The news that Afghanistan has $1 trillion in unmined mineral deposits has been met with some pessimism. Now, it is said, the country will be transformed from its present condition into the next Congo, whose new wealth from gold, copper and other minerals has brought mainly corruption and violence.
Indeed, security in Afghanistan could easily deteriorate as a result of the discoveries, as it has not only in Congo but also in Nigeria (rich in oil) and Sierra Leone (diamonds). Afghanistan’s huge veins of iron, copper, cobalt, gold and lithium and other metals could end up financing more tribal and ideological warfare. Greed might stoke violence among the combatants, and attract more Afghans to fight. Consider how in Sierra Leone diamonds enabled the Revolutionary United Front to evolve from a protest movement into a lethal diamonds racket.
In eastern Congo, $1 billion in gold is being extracted and exported annually, yet because the government lacks control over the territory the revenues for the national Treasury last year were a mere $37,000. If the Afghan government ends up with the same proportion, that treasure of natural resources would finance only a handful of helicopters.
How can Afghanistan ensure that its people benefit from its mineral wealth, and avoid resource-induced violence? There is a chain of decisions to get right, from managing the prospecting to investing the revenues. Many other countries have failed to make them wisely. Afghanistan can buck the trend by learning from their mistakes, and from the success of the few countries that have managed their riches well.
Most important, Afghanistan must see that its citizens who live near the mineral deposits benefit — with jobs and spending on public works. Nigeria is a prime example of what happens when the local population pays the price for extraction without reaping the rewards. Oil drilling in the Niger Delta has created few jobs for local people but caused hundreds of spills, ruining their ability to make their traditional living from fishing or agriculture. Politicians have pocketed most of the oil revenues. As the residents of the delta realized that outsiders were profiting from the destruction of their land, gangs formed to kidnap oil workers and sabotage pipelines.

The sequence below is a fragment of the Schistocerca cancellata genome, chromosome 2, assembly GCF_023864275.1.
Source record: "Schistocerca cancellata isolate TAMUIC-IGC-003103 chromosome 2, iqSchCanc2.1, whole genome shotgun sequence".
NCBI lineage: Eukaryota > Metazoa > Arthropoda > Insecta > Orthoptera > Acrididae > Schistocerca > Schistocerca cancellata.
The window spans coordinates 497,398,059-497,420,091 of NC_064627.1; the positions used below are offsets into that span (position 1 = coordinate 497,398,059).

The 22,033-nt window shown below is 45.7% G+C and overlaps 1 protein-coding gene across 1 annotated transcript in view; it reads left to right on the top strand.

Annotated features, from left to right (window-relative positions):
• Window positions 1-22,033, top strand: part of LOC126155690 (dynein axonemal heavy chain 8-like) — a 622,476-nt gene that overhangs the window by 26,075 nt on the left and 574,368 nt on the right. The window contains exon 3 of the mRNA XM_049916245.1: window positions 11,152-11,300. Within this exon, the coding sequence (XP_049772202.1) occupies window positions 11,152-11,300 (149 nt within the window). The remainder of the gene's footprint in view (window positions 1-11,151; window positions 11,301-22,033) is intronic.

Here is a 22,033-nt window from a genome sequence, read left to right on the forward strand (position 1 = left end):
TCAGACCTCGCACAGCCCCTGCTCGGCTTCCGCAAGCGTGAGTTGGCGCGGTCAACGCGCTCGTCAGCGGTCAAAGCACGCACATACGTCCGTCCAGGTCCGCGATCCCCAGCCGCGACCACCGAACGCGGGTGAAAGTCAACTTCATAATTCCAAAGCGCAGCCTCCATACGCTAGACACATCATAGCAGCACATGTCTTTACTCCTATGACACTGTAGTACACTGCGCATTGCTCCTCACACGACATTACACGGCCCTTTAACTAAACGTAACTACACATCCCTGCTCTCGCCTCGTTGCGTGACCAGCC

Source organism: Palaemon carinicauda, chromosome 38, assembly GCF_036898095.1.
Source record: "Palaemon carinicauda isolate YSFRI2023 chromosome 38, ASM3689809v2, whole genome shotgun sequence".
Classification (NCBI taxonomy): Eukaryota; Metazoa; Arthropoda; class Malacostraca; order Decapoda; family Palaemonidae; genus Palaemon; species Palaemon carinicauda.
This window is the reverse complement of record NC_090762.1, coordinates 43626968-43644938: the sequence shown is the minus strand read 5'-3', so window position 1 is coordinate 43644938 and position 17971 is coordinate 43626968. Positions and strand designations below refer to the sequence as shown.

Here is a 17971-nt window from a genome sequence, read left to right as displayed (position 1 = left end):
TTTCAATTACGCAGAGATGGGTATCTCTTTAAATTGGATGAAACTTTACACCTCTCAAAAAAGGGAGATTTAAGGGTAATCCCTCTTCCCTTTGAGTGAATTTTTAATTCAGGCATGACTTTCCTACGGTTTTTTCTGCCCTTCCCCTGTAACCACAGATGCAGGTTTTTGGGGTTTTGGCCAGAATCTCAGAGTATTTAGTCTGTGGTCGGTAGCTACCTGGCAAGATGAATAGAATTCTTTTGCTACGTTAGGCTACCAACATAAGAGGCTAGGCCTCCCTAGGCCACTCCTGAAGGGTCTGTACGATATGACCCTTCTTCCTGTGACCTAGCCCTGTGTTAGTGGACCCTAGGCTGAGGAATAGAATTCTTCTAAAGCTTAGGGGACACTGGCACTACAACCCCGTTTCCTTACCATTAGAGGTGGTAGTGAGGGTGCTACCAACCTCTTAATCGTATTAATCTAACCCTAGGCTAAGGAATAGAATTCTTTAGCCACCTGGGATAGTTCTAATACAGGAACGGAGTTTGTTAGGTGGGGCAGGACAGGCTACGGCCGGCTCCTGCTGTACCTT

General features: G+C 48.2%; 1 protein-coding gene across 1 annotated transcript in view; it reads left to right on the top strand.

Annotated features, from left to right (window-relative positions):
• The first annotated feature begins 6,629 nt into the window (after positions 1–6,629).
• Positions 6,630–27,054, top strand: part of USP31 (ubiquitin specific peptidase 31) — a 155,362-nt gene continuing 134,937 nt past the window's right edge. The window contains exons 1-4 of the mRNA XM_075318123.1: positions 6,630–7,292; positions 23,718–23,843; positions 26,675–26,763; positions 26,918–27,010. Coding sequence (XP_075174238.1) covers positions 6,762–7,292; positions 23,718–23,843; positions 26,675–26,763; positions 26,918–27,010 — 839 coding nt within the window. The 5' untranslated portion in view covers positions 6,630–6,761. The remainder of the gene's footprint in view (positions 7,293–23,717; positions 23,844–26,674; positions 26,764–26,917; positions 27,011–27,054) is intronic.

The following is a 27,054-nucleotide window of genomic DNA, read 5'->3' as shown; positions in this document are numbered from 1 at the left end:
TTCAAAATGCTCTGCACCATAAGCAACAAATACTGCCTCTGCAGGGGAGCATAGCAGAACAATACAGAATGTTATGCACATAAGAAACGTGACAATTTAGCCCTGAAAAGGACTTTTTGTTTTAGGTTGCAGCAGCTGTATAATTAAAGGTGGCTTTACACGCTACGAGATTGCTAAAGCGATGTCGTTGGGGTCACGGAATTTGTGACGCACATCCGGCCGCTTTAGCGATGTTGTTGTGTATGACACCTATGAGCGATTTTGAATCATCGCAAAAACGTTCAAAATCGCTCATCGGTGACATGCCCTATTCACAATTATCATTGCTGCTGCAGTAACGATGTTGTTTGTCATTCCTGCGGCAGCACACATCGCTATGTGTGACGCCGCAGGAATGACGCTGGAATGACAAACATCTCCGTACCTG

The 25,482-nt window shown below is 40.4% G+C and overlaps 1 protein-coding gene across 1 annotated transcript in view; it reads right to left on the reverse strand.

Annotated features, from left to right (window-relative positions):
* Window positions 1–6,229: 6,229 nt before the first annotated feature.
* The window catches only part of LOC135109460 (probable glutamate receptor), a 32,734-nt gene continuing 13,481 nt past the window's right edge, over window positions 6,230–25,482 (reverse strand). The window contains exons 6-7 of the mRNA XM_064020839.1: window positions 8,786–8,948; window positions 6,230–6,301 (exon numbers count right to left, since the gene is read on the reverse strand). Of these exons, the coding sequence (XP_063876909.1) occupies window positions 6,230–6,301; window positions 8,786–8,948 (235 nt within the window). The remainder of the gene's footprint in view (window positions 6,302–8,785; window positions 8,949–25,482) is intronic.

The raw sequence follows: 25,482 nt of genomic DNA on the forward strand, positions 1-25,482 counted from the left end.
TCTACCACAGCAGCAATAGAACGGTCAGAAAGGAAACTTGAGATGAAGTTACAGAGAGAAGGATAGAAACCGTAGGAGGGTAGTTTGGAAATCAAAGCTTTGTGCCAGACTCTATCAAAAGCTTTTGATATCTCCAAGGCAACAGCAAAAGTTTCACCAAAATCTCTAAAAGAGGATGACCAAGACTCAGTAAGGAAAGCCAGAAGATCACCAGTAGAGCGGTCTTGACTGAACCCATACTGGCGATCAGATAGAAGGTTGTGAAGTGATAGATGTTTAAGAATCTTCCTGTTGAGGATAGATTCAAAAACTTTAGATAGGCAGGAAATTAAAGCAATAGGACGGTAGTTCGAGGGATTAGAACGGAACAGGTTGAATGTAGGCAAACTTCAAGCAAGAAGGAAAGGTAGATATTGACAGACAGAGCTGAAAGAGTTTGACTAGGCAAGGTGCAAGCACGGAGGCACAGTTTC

To avoid such fallout, Afghanistan should follow the example of Botswana, which has used diamond revenues to build roads, power lines and schools, raising the economic standard of the country from very poor to upper-middle income. Malaysia, likewise, has used revenues from tin and oil to diversify its economy and create jobs — building, for example, a manufactured exports zone in the impoverished region of Penang.
Such government largess will be impossible, of course, if Afghanistan fails to reap its fair share of the profits from mineral extraction. Here a cautionary example is Zambia, where a copper boom has been a bonanza for Chinese companies, but copper exports of around $3 billion a year generate a mere $100 million in tax revenue for Zambians. This is largely because the Chinese work out their extraction deals directly with the Zambian president, and the public never learns the details. Even the country’s Finance Ministry is kept in the dark.
To build trust, the Afghan government must be open about any deals it makes with foreign companies. It has already shown it has room for improvement in this regard: the country’s first extraction deal, for copper, was won by the Chinese in murky circumstances — the minister of mines was accused of taking a $30 million bribe. But now Kabul has signed on to the Extractive Industries Transparency Initiative, a set of disclosure standards created seven years ago by an international organization of governments, civil society and business.
Afghanistan should hold monitored auctions for extraction contracts and perhaps write some of them as Iraq has written its oil contracts: the government retains ownership and pays only a service fee for extraction.
If it can manage to reap all the potential revenues from mineral extraction, Afghanistan will need to spend the money in ways that genuinely benefit ordinary Afghans. Rather than funnel it all through the ministries — which have shown themselves to be corrupt and inefficient — some of the money should be sent directly to village councils. Afghanistan has already tried this approach with the National Solidarity Program, an effort to encourage local development that started in 2003; villages have spent the money on schools, health care or whatever they have considered most needed.
Afghanistan is part of the last frontier for resource discovery — one of the 60 most impoverished countries, which account for around a quarter of the earth’s land but which have barely been prospected. Over the next decade, given high world commodity prices, the last frontier will be explored, creating more opportunities like that in Afghanistan. All these countries will need to resist the kind of plunder that has characterized resource-rich countries with weak governance.
As America is learning in Afghanistan, it is difficult to effectively impose policies from outside, even if outsiders have troops on the ground. There is no substitute for local citizens who are involved in the decision-making, who can learn from other poor countries how to make the most of their own natural wealth.
Paul Collier, an economics professor at Oxford and the author, most recently, of The Plundered Planet: Why We Must — and How We Can — Manage Nature for Global Prosperity.